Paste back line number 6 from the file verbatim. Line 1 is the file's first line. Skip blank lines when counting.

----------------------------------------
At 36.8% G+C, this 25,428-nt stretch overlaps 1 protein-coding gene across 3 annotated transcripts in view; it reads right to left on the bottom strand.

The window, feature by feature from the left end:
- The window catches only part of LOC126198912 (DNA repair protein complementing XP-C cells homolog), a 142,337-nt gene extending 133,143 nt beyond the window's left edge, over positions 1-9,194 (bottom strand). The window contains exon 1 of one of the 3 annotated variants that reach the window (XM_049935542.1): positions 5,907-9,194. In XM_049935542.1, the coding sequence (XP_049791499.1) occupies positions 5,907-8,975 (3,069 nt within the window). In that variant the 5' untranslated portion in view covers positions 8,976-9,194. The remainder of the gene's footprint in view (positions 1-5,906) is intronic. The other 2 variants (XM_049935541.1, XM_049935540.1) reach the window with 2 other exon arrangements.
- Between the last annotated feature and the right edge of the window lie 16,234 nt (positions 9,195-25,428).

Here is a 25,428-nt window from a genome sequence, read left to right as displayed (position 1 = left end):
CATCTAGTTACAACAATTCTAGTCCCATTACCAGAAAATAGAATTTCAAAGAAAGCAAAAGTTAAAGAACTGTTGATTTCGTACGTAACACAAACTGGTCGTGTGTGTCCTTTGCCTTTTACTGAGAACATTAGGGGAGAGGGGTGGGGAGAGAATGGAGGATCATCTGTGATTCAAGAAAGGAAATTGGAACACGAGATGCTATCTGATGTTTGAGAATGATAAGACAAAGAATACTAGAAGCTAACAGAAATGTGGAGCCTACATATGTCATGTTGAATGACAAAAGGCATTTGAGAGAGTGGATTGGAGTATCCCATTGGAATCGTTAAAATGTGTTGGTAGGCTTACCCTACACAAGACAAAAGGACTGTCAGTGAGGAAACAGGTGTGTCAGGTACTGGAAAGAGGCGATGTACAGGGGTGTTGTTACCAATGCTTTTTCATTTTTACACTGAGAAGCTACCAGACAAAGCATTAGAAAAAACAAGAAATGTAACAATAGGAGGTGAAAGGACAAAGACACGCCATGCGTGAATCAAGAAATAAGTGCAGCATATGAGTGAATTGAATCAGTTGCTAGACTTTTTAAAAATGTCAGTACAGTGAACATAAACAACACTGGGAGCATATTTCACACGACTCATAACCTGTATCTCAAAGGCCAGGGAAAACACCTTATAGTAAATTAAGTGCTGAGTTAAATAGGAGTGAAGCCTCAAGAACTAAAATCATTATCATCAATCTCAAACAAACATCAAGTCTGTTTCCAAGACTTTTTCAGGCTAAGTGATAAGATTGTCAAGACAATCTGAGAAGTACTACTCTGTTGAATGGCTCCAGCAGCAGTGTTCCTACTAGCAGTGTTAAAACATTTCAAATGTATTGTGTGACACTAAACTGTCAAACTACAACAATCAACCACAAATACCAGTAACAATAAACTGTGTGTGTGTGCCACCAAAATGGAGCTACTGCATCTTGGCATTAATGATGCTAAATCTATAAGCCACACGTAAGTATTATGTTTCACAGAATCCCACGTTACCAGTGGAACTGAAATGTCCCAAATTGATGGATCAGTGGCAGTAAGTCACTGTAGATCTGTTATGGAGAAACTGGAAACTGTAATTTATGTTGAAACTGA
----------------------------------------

CATCTAGTTACAACAATTCTAGTCCCATTACCAGAAAATAGAATTTCAAAGAAAGCAAAAGTTAAAGAACTGTTGATTTCGTACGTAACACAAACTGGTCGTGTGTGTCCTTTGCCTTTTACTGAGAACATTAGGGGAGAGGGGTGGGGAGAGAATGGAGGATCATCTGTGATTCAAGAAAGGAAATTGGAACACGAGATGCTATCTGATGTTTGAGAATGATAAGACAAAGAATACTAGAAGCTAACAGAAATGTGGAGCCTACATATGTCATGTTGAATGACAAAAGGCATTTGAGAGAGTGGATTGGAGTATCCCATTGGAATCGTTAAAATGTGTTGGTAGGCTTACCCTACACAAGACAAAAGGACTGTCAGTGAGGAAACAGGTGTGTCAGGTACTGGAAAGAGGCGATGTACAGGGGTGTTGTTACCAATGCTTTTTCATTTTTACACTGAGAAGCTACCAGACAAAGCATTAGAAAAAACAAGAAATGTAACAATAGGAGGTGAAAGGACAAAGACACGCCATGCGTGAATCAAGAAATAAGTGCAGCATATGAGTGAATTGAATCAGTTGCTAGACTTTTTAAAAATGTCAGTACAGTGAACATAAACAACACTGGGAGCATATTTCACACGACTCATAACCTGTATCTCAAAGGCCAGGGAAAACACCTTATAGTAAATTAAGTGCTGAGTTAAATAGGAGTGAAGCCTCAAGAACTAAAATCATTATCATCAATCTCAAACAAACATCAAGTCTGTTTCCAAGACTTTTTCAGGCTAAGTGATAAGATTGTCAAGACAATCTGAGAAGTACTACTCTGTTGAATGGCTCCAGCAGCAGTGTTCCTACTAGCAGTGTTAAAACATTTCAAATGTATTGTGTGACACTAAACTGTCAAACTACAACAATCAACCACAAATACCAGTAACAATAAACTGTGTGTGTGTGCCACCAAAATGGAGCTACTGCATCTTGGCATTAATGATGCTAAATCTATAAGCCACACGTAAGTATTATGTTTCACAGAATCCCACGTTACCAGTGGAACTGAAATGTCCCAAATTGATGGATCAGTGGCAGTAAGTCACTGTAGATCTGTTATGGAGAAACTGGAAACTGTAATTTATGTTGAAACTGA